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A book review by Steven Wu
May 31, 2004
|Rating: 5 (of 10)|
It is on one of his scouting trips to find new sources of talents that Doro discovers the second immortal, Anyanwu. While Doro's immortality is based on death, Anyanwu's is based on life: she has an innate understanding of biology and a corresponding power to modify it, with the consequence that she can change her own body in whatever way she wants, and she can create cures for other people based on her inspections. Anyanwau has never aged because she simply prevents her body from aging, but (at the risk of being branded a witch) she has decided to help village after village in an attempt to spread her own good fortune.
It's clear from the outset that Doro and Anyanwu have drastically different personalities. Doro is a tyrant who sees other beings as tools; Anyanwu wants to see them free and happy, not bred with their siblings and relatives to purify a strain of talent. But it is also clear from the outset that Doro has the upper hand. Not only is he more eager to use violence than Anyanwu--and also more willing to do unmentionable things to force her to his will--but his power is also such that he could always invade her body and destroy her spirit. Only two things prevent him from harming Anyanwu directly: first, his fear that if he takes her over, he will lose all knowledge of her special talent; and second, his fear that if he kills her, he will have lost the only immortal who would ever understand him.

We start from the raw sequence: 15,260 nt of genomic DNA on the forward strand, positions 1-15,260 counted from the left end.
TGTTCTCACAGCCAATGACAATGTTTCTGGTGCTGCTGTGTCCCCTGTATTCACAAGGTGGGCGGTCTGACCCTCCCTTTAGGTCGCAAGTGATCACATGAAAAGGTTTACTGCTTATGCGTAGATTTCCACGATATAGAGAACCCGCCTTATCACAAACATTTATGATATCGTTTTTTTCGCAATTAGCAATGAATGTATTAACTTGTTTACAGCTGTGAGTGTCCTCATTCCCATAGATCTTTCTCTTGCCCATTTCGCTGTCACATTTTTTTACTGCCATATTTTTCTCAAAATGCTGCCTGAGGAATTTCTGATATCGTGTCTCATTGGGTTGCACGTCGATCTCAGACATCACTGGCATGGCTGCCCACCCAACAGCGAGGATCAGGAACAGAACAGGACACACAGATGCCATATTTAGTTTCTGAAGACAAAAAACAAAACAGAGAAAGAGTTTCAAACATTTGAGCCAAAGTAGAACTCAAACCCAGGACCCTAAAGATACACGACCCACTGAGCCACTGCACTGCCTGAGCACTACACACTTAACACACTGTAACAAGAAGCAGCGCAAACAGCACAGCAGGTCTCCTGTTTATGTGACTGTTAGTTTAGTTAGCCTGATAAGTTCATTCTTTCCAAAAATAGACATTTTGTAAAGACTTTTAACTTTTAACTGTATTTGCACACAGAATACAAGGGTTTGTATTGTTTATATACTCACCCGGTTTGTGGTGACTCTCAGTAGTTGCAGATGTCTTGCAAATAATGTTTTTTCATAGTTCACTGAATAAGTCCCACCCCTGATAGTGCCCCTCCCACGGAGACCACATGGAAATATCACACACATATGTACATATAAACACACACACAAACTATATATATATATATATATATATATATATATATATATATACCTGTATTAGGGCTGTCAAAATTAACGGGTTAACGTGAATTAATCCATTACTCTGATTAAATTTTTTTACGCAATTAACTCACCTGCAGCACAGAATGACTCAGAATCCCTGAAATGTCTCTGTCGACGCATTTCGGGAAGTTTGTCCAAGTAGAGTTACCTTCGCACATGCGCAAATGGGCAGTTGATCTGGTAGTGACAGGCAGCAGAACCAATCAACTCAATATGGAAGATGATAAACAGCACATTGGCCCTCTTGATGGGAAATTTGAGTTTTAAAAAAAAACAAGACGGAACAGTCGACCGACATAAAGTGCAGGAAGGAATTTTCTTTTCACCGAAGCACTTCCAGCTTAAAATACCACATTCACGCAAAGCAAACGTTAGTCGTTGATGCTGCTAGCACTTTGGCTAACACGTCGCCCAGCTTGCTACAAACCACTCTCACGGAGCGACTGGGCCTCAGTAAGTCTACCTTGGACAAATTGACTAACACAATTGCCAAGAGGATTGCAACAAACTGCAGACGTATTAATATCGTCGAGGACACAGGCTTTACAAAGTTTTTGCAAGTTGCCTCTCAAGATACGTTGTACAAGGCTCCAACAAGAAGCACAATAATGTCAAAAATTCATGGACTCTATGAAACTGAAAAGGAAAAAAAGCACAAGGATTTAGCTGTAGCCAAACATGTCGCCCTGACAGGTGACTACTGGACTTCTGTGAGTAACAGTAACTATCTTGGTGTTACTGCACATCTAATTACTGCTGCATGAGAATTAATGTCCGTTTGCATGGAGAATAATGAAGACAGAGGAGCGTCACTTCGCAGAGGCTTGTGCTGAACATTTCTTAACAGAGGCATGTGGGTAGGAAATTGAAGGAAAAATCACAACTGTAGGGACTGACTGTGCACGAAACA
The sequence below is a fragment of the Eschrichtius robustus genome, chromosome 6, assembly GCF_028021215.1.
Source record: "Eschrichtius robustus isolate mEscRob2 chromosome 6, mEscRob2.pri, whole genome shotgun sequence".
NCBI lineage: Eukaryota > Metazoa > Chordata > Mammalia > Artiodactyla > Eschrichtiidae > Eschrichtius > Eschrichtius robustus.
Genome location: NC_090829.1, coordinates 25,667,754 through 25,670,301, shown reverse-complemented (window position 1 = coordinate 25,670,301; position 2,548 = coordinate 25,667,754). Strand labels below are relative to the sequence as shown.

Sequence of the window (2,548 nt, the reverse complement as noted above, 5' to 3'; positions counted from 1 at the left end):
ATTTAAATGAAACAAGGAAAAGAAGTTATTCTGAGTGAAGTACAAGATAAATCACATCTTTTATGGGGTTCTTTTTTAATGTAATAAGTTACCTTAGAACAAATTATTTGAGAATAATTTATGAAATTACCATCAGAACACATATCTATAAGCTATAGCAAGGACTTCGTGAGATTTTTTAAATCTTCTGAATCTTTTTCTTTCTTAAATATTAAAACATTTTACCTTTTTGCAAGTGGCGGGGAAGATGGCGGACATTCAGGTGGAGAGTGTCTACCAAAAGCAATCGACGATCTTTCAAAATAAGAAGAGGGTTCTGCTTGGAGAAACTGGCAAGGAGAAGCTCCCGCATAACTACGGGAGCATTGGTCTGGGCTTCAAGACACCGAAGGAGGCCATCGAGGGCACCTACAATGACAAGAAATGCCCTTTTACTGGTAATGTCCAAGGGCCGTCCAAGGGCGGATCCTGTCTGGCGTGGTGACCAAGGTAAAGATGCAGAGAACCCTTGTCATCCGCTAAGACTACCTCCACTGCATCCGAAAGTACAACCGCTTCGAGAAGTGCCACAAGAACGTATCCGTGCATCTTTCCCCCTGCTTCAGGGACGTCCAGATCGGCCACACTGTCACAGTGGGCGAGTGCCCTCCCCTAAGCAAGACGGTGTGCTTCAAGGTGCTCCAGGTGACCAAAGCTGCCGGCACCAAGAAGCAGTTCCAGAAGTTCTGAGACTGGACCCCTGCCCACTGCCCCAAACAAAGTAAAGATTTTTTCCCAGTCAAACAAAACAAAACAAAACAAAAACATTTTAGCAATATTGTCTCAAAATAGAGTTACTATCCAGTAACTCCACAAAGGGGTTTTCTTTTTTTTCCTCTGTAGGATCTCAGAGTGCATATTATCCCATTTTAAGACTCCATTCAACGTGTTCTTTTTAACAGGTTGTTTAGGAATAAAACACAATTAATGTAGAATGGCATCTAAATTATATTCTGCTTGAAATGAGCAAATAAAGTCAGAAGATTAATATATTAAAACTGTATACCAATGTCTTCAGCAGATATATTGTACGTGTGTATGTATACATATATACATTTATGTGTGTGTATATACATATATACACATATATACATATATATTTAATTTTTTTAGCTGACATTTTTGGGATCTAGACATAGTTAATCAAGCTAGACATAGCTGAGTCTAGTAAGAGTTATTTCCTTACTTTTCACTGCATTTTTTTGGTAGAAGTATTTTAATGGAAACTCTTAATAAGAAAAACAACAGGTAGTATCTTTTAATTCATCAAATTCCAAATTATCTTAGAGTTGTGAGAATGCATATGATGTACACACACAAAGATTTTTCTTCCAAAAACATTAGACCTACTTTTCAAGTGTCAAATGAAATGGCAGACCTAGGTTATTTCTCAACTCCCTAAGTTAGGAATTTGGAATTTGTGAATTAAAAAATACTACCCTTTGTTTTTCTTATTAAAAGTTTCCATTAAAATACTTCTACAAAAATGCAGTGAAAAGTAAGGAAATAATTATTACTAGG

Thus, the central dynamic of the book is between both Doro's and Anyanwu's desire for companionship, on the one hand, and their utter loathing for each other, on the other hand. Unfortunately, while Butler does a compelling job characterizing her two immortals, this central dynamic falters throughout. For long stretches of the book there are intensely frustrating stalemates, with Doro doing ever more inhumane acts, and Anyanwu either breaking down or throwing up her hands or fleeing. These long stalemates are punctuated by sudden bursts of reconciliation (including one near the end), all of which seem fairly implausible. Now, there's nothing wrong with a book that tries to explain how hopeless things are. But even if your book wants to say that nothing has changed, there has to be some definite arc in the way you describe the stalemate. The problem with Wild Seed is that there is no such movement. Rather, the book just seems to sit still for lots of its very few pages--and those passages, frankly, are damned dull.
It's too bad, really. Butler has a tremendous imagination, and an interesting style of writing: her voice sounds like an oral storyteller's, complete with a slightly detached style and plenty of stilted language to go around. But too much of Wild Seed feels like the same idea being played out over and over again. The central dynamic between Doro and Anyanwu is interesting. But it really needed to do more than just announce itself for the book to be a winner.
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